How Do You Know When Your Gay Relationship Is Over?

two people tearing paper red heart in halfSomeone who follows by blog articles closely recently wrote me an email and explained that he had read many of my entries on gay relationships.  He asked, “How do you know when your gay relationship is over?”

I gave this a lot of thought, and reflected on the countless the gay male couples I’ve done counseling with over my 20 years in practice with gay men, and the stories of my individual clients and how they described their previous relationships, and how they all ended.

Here, in no particular order, is a summary of my thoughts, based on my experience and observation, of when you are probably looking at the sad duty of “moving on”.  This is true when:

1.  You are unhappy in your relationship more than half the time, week after week, month after month, when other things (like your job, family, health) are just fine.

2.  You deeply and existentially want something in your life that he firmly does not (kids, relocating to another city/country, or (after MUCH discussion) monogamy or non-monogamy — although this one can be worked on; see my other articles here).

3.  He is involved in something that you just can’t be a part of ethically or legally: crime, unethical business practice, exploiting workers, children, animals, the environment.

4.  You can’t stand to be around each other; both you and him experience chronic irritability; “proximity contempt”; almost constant criticism; devaluation that makes you feel bad about yourself or lonely in your own relationship; there is no “value-added” purpose to being together whatsoever, not just at transient times of occasional “boredom”, but really ALL the time, and you’re happier just when you’re alone.

5.  You know there is dishonesty (especially his) over and over again, in a way that you find depressing (over sex, money, exes, mother, job).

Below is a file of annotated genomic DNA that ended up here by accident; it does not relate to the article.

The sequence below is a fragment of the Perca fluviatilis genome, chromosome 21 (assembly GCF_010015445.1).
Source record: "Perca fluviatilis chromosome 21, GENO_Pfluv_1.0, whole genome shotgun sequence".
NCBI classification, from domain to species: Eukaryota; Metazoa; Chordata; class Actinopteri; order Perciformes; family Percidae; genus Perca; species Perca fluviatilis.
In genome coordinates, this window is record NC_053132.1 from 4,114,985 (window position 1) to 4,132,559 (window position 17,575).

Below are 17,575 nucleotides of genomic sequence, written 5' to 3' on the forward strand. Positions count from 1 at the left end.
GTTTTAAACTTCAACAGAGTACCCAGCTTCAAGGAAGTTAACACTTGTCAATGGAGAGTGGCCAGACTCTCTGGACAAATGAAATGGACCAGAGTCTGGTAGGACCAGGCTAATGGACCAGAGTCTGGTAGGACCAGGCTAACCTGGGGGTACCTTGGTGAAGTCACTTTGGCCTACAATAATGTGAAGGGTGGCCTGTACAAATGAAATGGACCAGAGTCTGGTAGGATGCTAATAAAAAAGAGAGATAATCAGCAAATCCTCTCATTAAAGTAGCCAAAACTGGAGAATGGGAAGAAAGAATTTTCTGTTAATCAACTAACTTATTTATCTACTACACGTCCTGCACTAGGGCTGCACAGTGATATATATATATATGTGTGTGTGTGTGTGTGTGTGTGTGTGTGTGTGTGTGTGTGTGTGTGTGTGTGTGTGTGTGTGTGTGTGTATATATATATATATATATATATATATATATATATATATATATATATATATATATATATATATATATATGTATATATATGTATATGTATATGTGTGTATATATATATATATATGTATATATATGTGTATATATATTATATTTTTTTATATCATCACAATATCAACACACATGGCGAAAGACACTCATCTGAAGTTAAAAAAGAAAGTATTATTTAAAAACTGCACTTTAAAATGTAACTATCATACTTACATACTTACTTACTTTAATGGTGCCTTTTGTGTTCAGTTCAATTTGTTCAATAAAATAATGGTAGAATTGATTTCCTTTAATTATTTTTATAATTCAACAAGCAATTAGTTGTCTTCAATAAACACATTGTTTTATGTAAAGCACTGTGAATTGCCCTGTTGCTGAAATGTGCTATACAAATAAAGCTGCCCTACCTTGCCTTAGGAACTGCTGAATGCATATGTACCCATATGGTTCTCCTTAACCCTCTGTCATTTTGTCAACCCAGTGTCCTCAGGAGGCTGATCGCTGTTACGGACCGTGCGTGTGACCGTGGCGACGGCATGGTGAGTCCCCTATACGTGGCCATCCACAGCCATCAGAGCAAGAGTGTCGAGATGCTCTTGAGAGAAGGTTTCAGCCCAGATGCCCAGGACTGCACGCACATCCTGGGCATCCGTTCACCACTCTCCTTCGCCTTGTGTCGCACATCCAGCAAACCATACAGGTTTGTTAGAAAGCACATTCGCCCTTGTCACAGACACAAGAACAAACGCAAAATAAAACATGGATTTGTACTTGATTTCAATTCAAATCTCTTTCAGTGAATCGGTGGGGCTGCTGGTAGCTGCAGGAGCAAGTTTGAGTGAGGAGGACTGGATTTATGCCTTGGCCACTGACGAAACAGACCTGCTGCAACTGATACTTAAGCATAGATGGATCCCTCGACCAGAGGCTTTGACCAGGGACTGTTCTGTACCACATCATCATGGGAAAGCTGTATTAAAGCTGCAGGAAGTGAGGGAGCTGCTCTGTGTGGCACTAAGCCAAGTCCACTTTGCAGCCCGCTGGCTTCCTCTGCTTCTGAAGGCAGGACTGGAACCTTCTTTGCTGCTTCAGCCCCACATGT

6.  He has an addiction (alcohol, crystal meth, cocaine, heroin, etc. – even excessive marijuana) that he is not acknowledging or doing anything to get help for, over and over, in a way that leaves your emotional, physical, social, and domestic needs chronically un-met.

7.  You spend so much time apart with separate friends (or other men) and you actually don’t really miss each other; you’re glad to be away from him most of the time.

8.  He consistently puts something else (his parents, work, pet, ambitions, another guy) ahead of you, even after you’ve tried to talk about it repeatedly.

9.  He abuses you verbally, emotionally, and especially physically.  Physical violence even once needs intensive therapy for all concerned, usually separately and only later together.

10.  You feel exploited financially and feel that you are in this relationship because of what you have, not because of who you ARE, or because you are relying on him, or attracted to him, only for his money or financial security he represents, or because you’re seduced by a luxury lifestyle or goods, but you’re not happy with him apart from “things”.

11.  You shouldn’t have committed to this person by living together too soon, but you did so anyway for “convenience” or “circumstance” or “impulse”, and your own inertia (or laziness) has prevented you from moving out and moving on.

12.  You’re frustrated by the indignity that he has identity and self-loathing issues about not being “out” as a gay male adult make you feel devalued or non-existent as a same-sex partner, while he is putting social status, conservative “morality” or “family money” (heterosexual privilege) above you.